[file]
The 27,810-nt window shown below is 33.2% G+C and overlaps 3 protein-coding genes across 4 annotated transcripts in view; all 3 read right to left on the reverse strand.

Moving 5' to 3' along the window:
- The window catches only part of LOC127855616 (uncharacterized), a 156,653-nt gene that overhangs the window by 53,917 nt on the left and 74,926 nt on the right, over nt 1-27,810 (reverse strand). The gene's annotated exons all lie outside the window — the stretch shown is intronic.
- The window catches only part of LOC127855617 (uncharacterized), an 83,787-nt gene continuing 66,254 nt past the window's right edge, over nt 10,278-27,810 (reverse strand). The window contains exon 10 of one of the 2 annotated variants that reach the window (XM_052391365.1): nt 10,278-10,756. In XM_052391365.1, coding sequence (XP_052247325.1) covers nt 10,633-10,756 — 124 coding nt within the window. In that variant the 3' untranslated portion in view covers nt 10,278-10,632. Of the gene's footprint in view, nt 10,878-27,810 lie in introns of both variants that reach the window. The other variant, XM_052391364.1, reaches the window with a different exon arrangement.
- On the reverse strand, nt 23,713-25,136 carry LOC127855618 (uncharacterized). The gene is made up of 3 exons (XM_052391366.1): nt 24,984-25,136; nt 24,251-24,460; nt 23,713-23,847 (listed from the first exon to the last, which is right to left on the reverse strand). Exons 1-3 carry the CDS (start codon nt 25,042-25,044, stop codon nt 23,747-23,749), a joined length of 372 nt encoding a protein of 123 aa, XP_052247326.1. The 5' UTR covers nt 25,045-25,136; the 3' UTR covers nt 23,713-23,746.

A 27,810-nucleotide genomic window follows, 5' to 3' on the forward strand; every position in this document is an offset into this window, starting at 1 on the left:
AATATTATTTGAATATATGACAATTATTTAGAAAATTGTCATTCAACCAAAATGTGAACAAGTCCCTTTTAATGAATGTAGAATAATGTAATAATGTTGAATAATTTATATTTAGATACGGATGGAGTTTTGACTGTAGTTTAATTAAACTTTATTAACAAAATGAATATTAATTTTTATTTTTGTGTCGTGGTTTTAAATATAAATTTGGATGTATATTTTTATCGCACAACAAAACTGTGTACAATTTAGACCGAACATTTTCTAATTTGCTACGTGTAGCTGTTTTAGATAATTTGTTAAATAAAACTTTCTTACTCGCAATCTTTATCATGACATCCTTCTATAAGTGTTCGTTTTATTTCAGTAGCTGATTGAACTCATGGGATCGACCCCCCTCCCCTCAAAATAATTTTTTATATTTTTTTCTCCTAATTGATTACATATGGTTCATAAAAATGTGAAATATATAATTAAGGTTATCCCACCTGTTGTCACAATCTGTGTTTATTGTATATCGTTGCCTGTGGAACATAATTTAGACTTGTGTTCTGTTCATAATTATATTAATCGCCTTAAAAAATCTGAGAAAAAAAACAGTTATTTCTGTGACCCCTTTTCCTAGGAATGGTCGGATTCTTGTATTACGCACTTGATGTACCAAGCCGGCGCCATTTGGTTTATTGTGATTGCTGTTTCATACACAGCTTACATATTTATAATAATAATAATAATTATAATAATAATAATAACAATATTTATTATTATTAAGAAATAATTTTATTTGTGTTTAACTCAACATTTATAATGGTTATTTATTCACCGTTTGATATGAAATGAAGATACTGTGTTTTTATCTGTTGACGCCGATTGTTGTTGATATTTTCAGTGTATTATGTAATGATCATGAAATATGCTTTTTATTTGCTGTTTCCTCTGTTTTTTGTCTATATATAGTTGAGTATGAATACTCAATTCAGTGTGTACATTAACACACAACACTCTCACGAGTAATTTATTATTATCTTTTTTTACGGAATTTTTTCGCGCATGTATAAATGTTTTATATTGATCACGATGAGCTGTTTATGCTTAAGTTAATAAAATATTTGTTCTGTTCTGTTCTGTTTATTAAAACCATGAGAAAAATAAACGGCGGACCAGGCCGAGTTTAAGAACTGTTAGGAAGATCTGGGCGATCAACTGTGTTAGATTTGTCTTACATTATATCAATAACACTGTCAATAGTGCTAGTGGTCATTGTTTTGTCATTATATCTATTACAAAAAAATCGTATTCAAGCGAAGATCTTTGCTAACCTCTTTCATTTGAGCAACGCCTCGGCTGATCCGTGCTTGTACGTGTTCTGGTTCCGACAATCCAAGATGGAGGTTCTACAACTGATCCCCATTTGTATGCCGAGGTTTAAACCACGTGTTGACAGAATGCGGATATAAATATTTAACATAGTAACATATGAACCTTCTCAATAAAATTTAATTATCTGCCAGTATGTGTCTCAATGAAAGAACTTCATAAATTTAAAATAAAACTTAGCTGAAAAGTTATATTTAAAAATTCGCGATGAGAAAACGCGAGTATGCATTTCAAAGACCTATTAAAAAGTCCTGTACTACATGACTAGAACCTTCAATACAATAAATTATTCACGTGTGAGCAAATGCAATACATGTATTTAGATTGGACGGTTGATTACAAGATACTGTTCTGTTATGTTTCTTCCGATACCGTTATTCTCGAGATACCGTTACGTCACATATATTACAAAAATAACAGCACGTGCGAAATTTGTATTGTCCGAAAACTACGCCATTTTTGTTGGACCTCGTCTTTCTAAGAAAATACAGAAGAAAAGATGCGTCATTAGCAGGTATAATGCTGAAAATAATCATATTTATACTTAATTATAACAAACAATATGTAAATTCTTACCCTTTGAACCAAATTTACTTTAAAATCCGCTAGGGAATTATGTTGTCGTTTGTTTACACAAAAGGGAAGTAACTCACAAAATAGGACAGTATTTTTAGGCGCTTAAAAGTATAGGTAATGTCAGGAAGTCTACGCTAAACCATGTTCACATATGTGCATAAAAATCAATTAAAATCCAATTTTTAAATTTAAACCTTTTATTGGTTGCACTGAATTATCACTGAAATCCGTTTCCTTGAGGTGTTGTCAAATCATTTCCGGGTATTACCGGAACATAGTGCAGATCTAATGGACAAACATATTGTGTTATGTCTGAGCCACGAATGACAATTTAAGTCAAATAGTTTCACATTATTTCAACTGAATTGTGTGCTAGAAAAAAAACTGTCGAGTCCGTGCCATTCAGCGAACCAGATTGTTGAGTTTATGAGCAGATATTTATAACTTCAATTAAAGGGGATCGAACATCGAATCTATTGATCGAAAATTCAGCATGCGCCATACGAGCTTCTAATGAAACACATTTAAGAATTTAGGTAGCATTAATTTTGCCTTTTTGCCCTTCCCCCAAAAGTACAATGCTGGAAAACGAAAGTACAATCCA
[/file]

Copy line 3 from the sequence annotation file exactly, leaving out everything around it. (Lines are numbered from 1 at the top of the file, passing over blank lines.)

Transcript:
- The window catches only part of LOC127855616 (uncharacterized), a 156,653-nt gene that overhangs the window by 53,917 nt on the left and 74,926 nt on the right, over nt 1-27,810 (reverse strand). The gene's annotated exons all lie outside the window — the stretch shown is intronic.